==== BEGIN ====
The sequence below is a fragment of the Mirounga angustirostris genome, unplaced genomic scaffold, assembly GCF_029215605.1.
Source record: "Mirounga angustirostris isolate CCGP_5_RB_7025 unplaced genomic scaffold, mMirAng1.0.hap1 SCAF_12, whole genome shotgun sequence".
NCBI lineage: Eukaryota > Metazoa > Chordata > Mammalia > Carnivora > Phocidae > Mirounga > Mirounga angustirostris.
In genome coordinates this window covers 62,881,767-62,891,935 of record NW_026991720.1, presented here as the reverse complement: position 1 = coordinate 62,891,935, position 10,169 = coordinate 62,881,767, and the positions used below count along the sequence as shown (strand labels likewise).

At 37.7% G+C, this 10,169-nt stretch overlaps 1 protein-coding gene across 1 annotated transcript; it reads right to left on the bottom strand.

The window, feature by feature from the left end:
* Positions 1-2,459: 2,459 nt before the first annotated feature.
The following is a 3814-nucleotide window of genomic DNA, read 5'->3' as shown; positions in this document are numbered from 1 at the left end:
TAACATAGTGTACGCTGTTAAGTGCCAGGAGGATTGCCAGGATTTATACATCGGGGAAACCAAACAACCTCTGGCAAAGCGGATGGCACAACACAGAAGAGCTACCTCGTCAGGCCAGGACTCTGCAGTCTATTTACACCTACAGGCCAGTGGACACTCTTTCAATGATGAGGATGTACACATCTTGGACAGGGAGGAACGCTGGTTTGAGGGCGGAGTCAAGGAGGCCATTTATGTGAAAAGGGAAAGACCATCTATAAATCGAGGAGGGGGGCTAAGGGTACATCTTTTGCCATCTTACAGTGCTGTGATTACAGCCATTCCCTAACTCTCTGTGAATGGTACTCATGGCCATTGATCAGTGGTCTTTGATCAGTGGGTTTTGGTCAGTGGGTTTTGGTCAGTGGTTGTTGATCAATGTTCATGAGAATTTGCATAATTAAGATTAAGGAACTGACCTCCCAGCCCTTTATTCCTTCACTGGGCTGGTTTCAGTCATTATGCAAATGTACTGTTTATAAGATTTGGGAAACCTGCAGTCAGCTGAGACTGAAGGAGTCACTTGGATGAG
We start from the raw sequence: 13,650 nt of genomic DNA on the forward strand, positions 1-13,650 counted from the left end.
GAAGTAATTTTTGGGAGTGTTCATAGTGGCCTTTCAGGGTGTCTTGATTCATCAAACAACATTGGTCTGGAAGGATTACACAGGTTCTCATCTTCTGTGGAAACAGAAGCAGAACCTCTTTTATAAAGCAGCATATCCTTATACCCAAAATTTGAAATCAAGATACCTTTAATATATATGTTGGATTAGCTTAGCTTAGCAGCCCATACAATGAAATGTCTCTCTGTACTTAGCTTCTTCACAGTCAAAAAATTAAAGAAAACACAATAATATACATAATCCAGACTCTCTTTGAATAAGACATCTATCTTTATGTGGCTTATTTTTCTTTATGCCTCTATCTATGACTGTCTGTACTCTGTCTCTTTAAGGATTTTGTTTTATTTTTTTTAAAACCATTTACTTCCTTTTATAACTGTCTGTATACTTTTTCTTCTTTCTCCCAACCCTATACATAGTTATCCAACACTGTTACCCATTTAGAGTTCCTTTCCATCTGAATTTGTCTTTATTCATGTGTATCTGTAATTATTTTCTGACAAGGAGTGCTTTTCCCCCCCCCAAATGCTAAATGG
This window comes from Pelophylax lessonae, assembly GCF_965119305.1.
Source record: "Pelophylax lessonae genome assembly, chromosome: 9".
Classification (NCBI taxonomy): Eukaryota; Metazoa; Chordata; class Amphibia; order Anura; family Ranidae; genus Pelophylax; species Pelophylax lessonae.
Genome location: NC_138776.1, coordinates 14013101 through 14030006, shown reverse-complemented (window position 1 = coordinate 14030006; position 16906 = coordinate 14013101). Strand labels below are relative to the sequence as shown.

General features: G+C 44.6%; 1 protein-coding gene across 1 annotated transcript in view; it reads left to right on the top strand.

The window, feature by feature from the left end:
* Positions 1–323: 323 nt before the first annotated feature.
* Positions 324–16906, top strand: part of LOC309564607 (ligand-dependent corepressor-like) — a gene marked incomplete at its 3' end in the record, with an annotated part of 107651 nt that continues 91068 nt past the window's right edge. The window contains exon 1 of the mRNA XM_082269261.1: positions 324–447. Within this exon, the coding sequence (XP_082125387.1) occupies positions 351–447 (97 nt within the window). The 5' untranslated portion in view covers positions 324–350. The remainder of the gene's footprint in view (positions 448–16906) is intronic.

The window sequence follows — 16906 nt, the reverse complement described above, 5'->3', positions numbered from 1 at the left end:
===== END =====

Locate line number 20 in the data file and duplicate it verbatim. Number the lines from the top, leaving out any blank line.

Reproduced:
The window sequence follows — 16906 nt, the reverse complement described above, 5'->3', positions numbered from 1 at the left end: